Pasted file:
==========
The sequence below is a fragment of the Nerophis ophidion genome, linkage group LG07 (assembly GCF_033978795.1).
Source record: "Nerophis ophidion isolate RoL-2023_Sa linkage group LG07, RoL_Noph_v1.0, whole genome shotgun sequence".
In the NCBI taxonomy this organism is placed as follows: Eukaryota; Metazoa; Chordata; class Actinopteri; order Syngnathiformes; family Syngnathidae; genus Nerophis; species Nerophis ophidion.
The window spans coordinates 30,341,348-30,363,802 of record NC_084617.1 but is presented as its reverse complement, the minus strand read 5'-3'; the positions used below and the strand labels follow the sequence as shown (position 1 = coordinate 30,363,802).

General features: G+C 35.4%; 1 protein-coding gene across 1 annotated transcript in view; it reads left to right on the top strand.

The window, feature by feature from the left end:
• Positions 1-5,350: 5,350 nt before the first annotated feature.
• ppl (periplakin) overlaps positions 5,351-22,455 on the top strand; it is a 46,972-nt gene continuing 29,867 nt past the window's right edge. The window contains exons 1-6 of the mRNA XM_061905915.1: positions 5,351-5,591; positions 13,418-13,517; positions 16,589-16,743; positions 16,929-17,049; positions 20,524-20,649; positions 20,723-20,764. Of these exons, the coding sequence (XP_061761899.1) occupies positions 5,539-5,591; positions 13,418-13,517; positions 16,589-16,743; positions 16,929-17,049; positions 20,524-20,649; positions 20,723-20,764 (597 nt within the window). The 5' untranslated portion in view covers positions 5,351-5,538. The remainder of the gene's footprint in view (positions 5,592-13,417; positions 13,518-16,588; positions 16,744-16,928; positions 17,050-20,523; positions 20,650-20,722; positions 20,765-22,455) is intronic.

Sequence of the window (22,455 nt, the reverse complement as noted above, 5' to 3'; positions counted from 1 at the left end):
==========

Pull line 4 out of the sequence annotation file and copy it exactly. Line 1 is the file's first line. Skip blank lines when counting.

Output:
The window spans coordinates 30,341,348-30,363,802 of record NC_084617.1 but is presented as its reverse complement, the minus strand read 5'-3'; the positions used below and the strand labels follow the sequence as shown (position 1 = coordinate 30,363,802).